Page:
And by “losing” I obviously mean political loss.  As is so often the case in Washington, not a single senator has a direct interest in this.  It’s easy for them to treat our equality as an abstract principle because for them that’s what it is.

That’s why Joe Lieberman stands out.  He has shown the kind of true and principled, actual leadership on this issue that only the best politicians even aspire to.  So, too, Patrick Murphy in the House.  In fact, Murphy had more to lose by standing up for us, and in fact lost in the midterms.  Obama’s commitment as our fierce advocate can and should be measured against the open advocacy of these two men.

But neither Lieberman nor Murphy has the clout of the President and of Reid.  This is now all about leadership.  But it will also be the acid test for the Republicans in the Senate.  How dedicated, really, are they to John McCain’s addled homophobia?  Is his really the face of the 21st Century GOP?

In fact, for the Republicans, repeal will give them all a chance to re-decide McCain’s most fateful judgment.  He could have chosen Joe Lieberman as his vice-president, but found Sarah Palin a better fit for his party.  He rejected moderation and bet the farm on empty partisanship.  In 2010, support of DADT is as empty as partisanship gets.  It has nothing in its corner except ignorance and fear — ignorance and fear that it seems even most members of the military have abandoned.

That is the political calculation that the Republicans will have to make for themselves.  For the Democrats, the calculation has to do with the risks of leadership.  They saw what happened to Patrick Murphy.  Do they have the courage to make this happen, and maybe suffer the anger of some voters, or will they take the easier course (for them) of leaving us with at least four more years of Bill Clinton’s compromised legacy?

Time Ticks Away for ‘Don’t Ask’ Repeal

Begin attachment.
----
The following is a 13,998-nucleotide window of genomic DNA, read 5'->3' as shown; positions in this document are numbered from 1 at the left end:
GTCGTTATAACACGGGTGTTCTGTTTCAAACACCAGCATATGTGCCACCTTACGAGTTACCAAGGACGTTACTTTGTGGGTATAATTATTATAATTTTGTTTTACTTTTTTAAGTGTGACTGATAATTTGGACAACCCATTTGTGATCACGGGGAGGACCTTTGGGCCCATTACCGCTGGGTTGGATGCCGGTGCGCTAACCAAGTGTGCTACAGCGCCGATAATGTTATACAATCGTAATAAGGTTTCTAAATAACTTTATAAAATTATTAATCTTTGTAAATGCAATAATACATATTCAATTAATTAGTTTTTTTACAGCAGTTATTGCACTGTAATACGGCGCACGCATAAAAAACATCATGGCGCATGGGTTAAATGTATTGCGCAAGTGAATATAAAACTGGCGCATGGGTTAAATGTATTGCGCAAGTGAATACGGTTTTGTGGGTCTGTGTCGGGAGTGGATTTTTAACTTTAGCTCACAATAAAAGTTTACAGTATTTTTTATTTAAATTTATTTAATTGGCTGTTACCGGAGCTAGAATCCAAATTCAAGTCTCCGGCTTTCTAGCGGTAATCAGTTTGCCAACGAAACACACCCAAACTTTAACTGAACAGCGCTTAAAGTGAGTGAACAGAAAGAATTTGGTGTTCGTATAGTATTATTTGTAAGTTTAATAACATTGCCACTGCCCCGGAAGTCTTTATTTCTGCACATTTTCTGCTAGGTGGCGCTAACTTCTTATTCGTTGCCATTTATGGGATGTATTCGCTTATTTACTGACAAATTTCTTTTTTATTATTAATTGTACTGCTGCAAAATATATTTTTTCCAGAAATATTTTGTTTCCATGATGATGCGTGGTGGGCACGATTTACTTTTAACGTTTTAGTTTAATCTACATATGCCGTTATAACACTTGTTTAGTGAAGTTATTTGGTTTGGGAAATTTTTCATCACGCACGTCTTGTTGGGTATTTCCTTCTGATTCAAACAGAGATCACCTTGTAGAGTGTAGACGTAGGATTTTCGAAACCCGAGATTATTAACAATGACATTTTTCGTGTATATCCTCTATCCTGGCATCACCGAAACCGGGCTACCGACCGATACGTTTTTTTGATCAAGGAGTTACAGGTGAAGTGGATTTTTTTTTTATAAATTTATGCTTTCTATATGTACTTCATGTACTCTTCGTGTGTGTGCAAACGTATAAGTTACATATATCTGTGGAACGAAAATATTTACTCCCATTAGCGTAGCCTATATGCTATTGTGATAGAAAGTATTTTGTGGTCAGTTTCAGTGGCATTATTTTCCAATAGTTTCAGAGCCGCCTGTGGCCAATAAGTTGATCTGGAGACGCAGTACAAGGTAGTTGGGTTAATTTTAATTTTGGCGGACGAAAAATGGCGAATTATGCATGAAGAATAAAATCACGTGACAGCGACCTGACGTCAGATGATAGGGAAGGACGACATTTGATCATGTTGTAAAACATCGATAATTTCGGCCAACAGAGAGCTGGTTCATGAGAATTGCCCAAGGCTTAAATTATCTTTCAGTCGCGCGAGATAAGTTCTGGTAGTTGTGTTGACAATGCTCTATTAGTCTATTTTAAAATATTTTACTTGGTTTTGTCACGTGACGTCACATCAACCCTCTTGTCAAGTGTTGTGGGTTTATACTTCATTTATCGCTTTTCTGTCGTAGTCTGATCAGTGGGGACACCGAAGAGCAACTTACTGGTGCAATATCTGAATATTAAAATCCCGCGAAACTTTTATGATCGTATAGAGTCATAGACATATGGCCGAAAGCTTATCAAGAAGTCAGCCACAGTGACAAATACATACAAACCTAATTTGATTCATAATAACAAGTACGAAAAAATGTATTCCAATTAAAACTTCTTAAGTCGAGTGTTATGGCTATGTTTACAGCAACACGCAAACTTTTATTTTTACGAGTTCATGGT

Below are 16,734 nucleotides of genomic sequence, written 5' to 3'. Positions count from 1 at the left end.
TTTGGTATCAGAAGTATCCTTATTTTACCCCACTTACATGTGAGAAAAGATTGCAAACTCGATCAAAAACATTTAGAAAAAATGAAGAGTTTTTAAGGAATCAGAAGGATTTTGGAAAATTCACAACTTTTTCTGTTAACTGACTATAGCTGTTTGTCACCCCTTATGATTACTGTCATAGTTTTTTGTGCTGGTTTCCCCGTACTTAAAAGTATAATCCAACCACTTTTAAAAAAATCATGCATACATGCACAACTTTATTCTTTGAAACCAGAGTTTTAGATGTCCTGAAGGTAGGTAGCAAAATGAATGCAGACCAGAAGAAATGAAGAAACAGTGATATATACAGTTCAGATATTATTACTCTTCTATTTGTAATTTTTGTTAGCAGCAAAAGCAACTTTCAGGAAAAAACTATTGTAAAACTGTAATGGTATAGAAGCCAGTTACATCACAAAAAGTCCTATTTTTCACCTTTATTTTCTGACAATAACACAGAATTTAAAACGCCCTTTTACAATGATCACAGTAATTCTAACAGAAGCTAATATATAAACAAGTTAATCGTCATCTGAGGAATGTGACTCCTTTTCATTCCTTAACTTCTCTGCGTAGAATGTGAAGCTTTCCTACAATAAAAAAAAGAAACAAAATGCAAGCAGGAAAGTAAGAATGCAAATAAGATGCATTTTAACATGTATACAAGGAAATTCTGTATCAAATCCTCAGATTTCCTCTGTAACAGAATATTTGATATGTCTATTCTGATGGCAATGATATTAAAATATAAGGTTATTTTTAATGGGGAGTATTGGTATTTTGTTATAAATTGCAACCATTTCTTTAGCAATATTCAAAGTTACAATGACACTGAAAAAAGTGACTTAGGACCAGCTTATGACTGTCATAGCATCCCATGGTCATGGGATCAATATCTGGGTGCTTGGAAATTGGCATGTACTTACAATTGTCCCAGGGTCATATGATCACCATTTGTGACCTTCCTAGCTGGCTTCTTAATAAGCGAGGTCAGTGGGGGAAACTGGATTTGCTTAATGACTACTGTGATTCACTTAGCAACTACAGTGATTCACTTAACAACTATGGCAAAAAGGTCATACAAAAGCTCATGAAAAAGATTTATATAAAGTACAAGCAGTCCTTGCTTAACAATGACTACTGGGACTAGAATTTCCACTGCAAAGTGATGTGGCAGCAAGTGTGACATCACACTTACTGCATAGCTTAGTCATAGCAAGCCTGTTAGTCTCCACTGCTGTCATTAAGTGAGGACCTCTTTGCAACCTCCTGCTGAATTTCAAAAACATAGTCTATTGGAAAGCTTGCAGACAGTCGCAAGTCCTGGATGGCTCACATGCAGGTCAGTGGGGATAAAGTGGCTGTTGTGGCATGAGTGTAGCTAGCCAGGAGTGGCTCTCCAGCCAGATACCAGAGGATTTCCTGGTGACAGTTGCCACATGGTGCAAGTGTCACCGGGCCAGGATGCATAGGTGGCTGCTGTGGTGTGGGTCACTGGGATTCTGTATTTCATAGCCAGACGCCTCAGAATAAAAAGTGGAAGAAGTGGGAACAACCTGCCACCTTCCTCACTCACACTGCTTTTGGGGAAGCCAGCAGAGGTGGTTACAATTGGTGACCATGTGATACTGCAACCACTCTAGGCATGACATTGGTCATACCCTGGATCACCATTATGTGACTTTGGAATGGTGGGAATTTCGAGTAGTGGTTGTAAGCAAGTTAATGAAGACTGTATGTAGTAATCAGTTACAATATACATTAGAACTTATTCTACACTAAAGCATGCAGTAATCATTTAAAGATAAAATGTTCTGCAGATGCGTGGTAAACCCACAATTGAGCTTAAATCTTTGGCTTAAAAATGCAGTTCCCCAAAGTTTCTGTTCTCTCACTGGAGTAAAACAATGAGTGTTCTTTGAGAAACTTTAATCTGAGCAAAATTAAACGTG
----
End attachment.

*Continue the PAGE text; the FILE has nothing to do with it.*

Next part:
From the Washington Post: “Sen. Susan Collins (R-Maine) has said she will vote for repeal [of the don’t ask, don’t tell ban on openly gay servicemembers] if [Senate Majority Leader Harry] Reid can ensure a fair debate and will allow Republicans to introduce amendments.” Which he, of course, refused to do during the pre-election vote, ensuring united GOP opposition and a successful filibuster. Now, time is running out, so “If legislative efforts fail, LCR will turn all of its energies to its federal court case, which challenges the constitutionality of the policy.” And we’ll have to see how that goes.

Also in the Post, Jonathan Capehart opines: “now Reid gets a second chance to do the right thing.” Again, we shall see.

More. Obama marks Veterans Day with his latest move: he asks the Supreme Court to keep don’t ask, don’t tell in effect, as his administration appeals the district court ruling that held the military’s discrimination on the basis of sexual orientation to be unconstitutional. On Friday, the Supreme Court granted Obama’s request, keeping the gay-ban in place.

On the legislative front, the Log Cabin Republicans say they have “conducted meetings with numerous Republican senators potentially in favor of repeal, all of whom are waiting for the President’s call.” And waiting, and waiting…

Furthermore. From the Washington Times:

Many Republicans wanted to debate amendments on how the nation would handle trials for suspected terrorists, and also wanted a chance to try to strike language that would allow military hospitals to provide abortions to women willing to pay for them.

Asked whether Ms. Collins, the ranking Republican on the Armed Services Committee, would support a repeal effort, her spokesman, Kevin Kelley, said “she wanted to vote for the defense authorization bill and supports the repeal.”

“Her issue at the time was that Majority Leader Reid had said he would not allow any Republican amendments to the bill at the time. She was opposed to that process, which shut Republicans out of the debate,” he said.

Thanks, Harry.